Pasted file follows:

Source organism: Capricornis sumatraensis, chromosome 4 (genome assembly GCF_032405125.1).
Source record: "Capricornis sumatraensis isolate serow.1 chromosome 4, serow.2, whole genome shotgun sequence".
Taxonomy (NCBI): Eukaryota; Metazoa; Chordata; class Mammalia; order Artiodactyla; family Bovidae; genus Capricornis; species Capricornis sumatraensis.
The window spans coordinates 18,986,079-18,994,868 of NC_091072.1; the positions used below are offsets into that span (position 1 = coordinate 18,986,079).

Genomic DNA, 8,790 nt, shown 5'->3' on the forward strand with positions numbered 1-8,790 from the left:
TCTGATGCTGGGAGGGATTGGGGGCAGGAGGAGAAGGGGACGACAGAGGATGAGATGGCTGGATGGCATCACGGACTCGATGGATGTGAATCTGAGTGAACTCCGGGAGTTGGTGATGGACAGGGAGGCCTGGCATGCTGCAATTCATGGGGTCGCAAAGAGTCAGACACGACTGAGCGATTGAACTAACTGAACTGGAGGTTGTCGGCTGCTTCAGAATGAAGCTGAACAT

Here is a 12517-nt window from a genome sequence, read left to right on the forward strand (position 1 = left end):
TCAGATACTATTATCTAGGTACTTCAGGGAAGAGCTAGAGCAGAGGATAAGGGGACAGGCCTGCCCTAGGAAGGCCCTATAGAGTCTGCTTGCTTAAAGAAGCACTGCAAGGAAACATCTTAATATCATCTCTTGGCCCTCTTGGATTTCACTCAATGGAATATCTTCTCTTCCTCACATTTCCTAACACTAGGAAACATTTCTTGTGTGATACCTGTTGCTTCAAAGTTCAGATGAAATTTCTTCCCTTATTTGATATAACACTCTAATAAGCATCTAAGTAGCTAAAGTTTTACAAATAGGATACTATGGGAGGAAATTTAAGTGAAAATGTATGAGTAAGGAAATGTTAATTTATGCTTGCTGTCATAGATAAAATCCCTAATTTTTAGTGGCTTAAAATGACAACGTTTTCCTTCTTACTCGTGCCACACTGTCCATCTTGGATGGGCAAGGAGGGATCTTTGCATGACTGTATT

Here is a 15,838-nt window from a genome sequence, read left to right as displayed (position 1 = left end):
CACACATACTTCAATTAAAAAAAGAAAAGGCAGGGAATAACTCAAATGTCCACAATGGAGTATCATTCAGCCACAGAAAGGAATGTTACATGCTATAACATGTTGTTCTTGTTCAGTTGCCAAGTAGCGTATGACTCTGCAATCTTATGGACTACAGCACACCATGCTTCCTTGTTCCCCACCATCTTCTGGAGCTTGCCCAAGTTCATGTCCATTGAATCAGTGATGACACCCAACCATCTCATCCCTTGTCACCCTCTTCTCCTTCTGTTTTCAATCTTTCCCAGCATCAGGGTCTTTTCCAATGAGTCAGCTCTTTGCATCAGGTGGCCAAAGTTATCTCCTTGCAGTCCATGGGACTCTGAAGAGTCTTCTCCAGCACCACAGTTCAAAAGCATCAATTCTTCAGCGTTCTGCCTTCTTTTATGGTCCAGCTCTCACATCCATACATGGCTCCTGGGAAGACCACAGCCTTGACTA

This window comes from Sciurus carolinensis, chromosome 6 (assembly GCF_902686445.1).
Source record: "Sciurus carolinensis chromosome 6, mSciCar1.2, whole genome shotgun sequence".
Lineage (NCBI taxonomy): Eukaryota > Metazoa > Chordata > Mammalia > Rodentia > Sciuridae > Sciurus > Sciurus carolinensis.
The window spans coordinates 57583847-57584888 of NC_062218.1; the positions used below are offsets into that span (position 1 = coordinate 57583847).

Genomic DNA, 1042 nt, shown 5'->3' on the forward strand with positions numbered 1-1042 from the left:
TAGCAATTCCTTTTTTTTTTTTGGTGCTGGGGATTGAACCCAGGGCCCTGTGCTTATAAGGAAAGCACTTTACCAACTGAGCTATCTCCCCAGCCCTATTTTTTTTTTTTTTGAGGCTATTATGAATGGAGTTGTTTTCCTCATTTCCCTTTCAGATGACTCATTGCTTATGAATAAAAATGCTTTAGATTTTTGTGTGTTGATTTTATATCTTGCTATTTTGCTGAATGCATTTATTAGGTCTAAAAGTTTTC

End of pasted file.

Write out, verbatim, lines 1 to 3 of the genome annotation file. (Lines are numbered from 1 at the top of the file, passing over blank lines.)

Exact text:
Source organism: Capricornis sumatraensis, chromosome 4 (genome assembly GCF_032405125.1).
Source record: "Capricornis sumatraensis isolate serow.1 chromosome 4, serow.2, whole genome shotgun sequence".
Taxonomy (NCBI): Eukaryota; Metazoa; Chordata; class Mammalia; order Artiodactyla; family Bovidae; genus Capricornis; species Capricornis sumatraensis.